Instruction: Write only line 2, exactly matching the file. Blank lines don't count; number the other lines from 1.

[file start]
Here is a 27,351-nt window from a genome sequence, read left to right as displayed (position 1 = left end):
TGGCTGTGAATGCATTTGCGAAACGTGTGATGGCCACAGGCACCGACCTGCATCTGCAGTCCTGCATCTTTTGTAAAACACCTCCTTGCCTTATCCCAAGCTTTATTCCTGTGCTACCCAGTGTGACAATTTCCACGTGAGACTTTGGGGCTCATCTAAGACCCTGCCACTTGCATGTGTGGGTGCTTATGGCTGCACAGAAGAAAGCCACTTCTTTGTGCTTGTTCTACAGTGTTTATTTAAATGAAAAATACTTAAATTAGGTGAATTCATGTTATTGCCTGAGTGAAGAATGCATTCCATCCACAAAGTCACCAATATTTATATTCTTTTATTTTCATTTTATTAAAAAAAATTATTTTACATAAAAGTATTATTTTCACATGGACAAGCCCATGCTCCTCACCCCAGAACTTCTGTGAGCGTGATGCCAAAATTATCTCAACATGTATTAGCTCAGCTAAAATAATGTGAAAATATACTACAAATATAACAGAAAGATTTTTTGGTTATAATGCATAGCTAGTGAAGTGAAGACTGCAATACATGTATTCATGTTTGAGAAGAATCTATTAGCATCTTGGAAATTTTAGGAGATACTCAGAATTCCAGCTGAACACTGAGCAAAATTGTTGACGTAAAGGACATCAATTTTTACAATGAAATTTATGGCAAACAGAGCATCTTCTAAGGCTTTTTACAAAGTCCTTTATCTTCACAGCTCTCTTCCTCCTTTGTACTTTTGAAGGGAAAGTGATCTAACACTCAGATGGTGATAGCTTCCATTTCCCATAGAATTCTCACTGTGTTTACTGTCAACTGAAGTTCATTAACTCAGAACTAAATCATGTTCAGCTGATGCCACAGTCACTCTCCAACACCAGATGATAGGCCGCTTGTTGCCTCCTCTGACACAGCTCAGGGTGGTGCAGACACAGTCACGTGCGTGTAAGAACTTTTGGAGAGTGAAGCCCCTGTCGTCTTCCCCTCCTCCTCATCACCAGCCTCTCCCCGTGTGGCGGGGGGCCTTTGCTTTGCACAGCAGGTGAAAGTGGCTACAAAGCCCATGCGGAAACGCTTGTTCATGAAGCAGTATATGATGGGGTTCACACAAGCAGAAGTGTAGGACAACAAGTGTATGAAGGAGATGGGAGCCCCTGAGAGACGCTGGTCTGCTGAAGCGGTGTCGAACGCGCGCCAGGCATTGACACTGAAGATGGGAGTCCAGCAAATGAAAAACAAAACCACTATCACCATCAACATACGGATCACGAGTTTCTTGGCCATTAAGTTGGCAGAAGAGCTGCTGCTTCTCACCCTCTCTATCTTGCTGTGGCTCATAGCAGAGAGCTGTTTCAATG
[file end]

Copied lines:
TGGCTGTGAATGCATTTGCGAAACGTGTGATGGCCACAGGCACCGACCTGCATCTGCAGTCCTGCATCTTTTGTAAAACACCTCCTTGCCTTATCCCAAGCTTTATTCCTGTGCTACCCAGTGTGACAATTTCCACGTGAGACTTTGGGGCTCATCTAAGACCCTGCCACTTGCATGTGTGGGTGCTTATGGCTGCACAGAAGAAAGCCACTTCTTTGTGCTTGTTCTACAGTGTTTATTTAAATGAAAAATACTTAAATTAGGTGAATTCATGTTATTGCCTGAGTGAAGAATGCATTCCATCCACAAAGTCACCAATATTTATATTCTTTTATTTTCATTTTATTAAAAAAAATTATTTTACATAAAAGTATTATTTTCACATGGACAAGCCCATGCTCCTCACCCCAGAACTTCTGTGAGCGTGATGCCAAAATTATCTCAACATGTATTAGCTCAGCTAAAATAATGTGAAAATATACTACAAATATAACAGAAAGATTTTTTGGTTATAATGCATAGCTAGTGAAGTGAAGACTGCAATACATGTATTCATGTTTGAGAAGAATCTATTAGCATCTTGGAAATTTTAGGAGATACTCAGAATTCCAGCTGAACACTGAGCAAAATTGTTGACGTAAAGGACATCAATTTTTACAATGAAATTTATGGCAAACAGAGCATCTTCTAAGGCTTTTTACAAAGTCCTTTATCTTCACAGCTCTCTTCCTCCTTTGTACTTTTGAAGGGAAAGTGATCTAACACTCAGATGGTGATAGCTTCCATTTCCCATAGAATTCTCACTGTGTTTACTGTCAACTGAAGTTCATTAACTCAGAACTAAATCATGTTCAGCTGATGCCACAGTCACTCTCCAACACCAGATGATAGGCCGCTTGTTGCCTCCTCTGACACAGCTCAGGGTGGTGCAGACACAGTCACGTGCGTGTAAGAACTTTTGGAGAGTGAAGCCCCTGTCGTCTTCCCCTCCTCCTCATCACCAGCCTCTCCCCGTGTGGCGGGGGGCCTTTGCTTTGCACAGCAGGTGAAAGTGGCTACAAAGCCCATGCGGAAACGCTTGTTCATGAAGCAGTATATGATGGGGTTCACACAAGCAGAAGTGTAGGACAACAAGTGTATGAAGGAGATGGGAGCCCCTGAGAGACGCTGGTCTGCTGAAGCGGTGTCGAACGCGCGCCAGGCATTGACACTGAAGATGGGAGTCCAGCAAATGAAAAACAAAACCACTATCACCATCAACATACGGATCACGAGTTTCTTGGCCATTAAGTTGGCAGAAGAGCTGCTGCTTCTCACCCTCTCTATCTTGCTGTGGCTCATAGCAGAGAGCTGTTTCAATG